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Spotlight on Doolin and Irish Trad

Lonesome EJ 19 Apr 10 - 07:23 PM
michaelr 19 Apr 10 - 09:30 PM
Lonesome EJ 19 Apr 10 - 11:19 PM
michaelr 20 Apr 10 - 12:40 AM
GUEST,Peter Laban 20 Apr 10 - 03:14 AM
GUEST,Jim Martin 20 Apr 10 - 08:24 AM
GUEST,Peter Laban 20 Apr 10 - 10:08 AM
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Subject: Spotlight on Doolin and Irish Trad
From: Lonesome EJ
Date: 19 Apr 10 - 07:23 PM

I was overjoyed to open my new Atlantic Magazine and turn to an article on Ireland's economic woes, and how, at least in Doolin in County Clare, traditional Irish music is a joyful cure.
The article speaks about Gus O'Connor's, McGann's and McDermott's Pubs in Doolin, and names several local heroes, including Geraldine McGowan and Orla McGovern. There's a video here.
Good on Ye, Doolin!


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Subject: RE: Spotlight on Doolin and Irish Trad
From: michaelr
Date: 19 Apr 10 - 09:30 PM

Is that the actor Andrew McCarthy?

Any minute now, someone will be along to bewail how Doolin has for years been corrupted by the tourist trade and isn't "authentic" anymore at all, at all, at least since Micho Russell died. How the session in Gus O'Connor's isn't open to all, and there is - gasp - a microphone hanging in the midst of it.

Pay no attention. Doolin is a lovely village (if you can stomach the color scheme) and I had a great time there.

Cheers,
Michael


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Subject: RE: Spotlight on Doolin and Irish Trad
From: Lonesome EJ
Date: 19 Apr 10 - 11:19 PM

Yes, it is the actor.
And as for Doolin, well, nothin's ever quite as good as it used to be, is it? I'm sure there are other towns with fewer tourists and more acoustically authentic venues, but God Bless The Atlantic and McCarthy for printing the following...
"outside, a light rain's begun. I make my way over the stone bridge and past McCann's Pub. The band inside is slashing into a reel and
I stand under the glow of the lone street lamp, listening. The music burns to a crescendo and then breaks hard. There's a moment of absolute silence in the countryside, and then it's shattered as the crowd inside erupts. In Ireland, the day may have written checks the night can't cash, but out here in Doolin, on this night at least, the credit's still good."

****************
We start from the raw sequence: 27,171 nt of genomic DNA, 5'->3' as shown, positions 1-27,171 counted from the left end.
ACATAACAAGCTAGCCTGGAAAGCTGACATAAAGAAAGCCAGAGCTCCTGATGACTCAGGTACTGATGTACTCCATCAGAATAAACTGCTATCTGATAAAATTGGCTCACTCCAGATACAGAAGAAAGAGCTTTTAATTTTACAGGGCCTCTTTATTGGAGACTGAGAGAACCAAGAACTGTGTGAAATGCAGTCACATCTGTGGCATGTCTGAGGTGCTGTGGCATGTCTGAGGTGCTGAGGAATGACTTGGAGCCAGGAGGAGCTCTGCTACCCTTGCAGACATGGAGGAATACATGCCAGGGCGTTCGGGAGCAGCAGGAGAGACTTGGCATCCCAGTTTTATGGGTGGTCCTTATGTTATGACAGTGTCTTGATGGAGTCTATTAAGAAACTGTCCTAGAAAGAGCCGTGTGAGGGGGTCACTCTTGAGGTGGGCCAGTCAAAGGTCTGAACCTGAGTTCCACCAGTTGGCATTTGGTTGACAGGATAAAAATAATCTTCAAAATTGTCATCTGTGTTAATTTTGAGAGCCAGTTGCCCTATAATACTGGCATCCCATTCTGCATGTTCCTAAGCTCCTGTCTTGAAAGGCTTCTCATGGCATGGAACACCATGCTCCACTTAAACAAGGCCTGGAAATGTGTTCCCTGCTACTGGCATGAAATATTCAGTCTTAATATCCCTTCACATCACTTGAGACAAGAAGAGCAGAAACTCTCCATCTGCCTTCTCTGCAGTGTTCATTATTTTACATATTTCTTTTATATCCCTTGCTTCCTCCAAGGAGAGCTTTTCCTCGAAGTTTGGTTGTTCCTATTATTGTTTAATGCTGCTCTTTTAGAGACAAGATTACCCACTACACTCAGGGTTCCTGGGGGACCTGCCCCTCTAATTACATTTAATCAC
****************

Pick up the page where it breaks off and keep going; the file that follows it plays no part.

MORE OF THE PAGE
..and for saying "trad music's in the midst of a rennaissance."


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Subject: RE: Spotlight on Doolin and Irish Trad
From: michaelr
Date: 20 Apr 10 - 12:40 AM

"trad music's in the midst of a rennaissance."

Yes, that surely appears to be true in Ireland (from where I sit). And good news it is indeed.

Glad to see no bewailers here yet - I guess I was thinking about the mustard board... ;-)


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Subject: RE: Spotlight on Doolin and Irish Trad
From: GUEST,Peter Laban
Date: 20 Apr 10 - 03:14 AM

Between the ocean, the cliffs and the coast Doolin is a lovely setting.

Between the huge buildings, rent-a-cottage estates and developments that have overgrown everything between Fisherstreet and Roadford, the general atmosphere of regarding every person as a business opportunity without even attempt to bid you the time of day, it makes me feel dirty each time I go there. And that's during the winter time, I don't go near it during the tourist season.

It siphons off the crowds nicely though, keeping them all in the one place.


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Subject: RE: Spotlight on Doolin and Irish Trad
From: GUEST,Jim Martin
Date: 20 Apr 10 - 08:24 AM

Peter,

Doesn't that apply to a lot of Ireland, not just Doolin? I've noticed a lot of these negative changes in the relatively short time (9 yrs)I've been here!


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Subject: RE: Spotlight on Doolin and Irish Trad
From: GUEST,Peter Laban
Date: 20 Apr 10 - 10:08 AM

I don't know, most places I go to don't seem to be affected in the same way. The sheer scale of some of the developments in Doolin compared to what was there, the way people in shops approach you (or actually don't approach you, they just charge you as much as they can without as much as looking at you), the way the 'visitors' go about (I suppose those last two are typical of any resort) and all that. It's just not particularly attractive and certainly not friendly in any way (compared to any other place in North or West Clare).

Two years ago a friend was visiting and he wanted to see Doolin, fair enough. We walked into O 'Connors and were met by an accordeonplayer singing/playing The Forty Shades of Green for a package bustour of senior americans in green Aran jumpers doing the Oirish thing. If that's authenticity or renaissance of traditional music, they can keep it. We didn't make it past the door anyway.

Then again, the new visitors centre and the admission/parking charges at the Cliffs of Moher put me off as well. Enough to do here without being ripped off.


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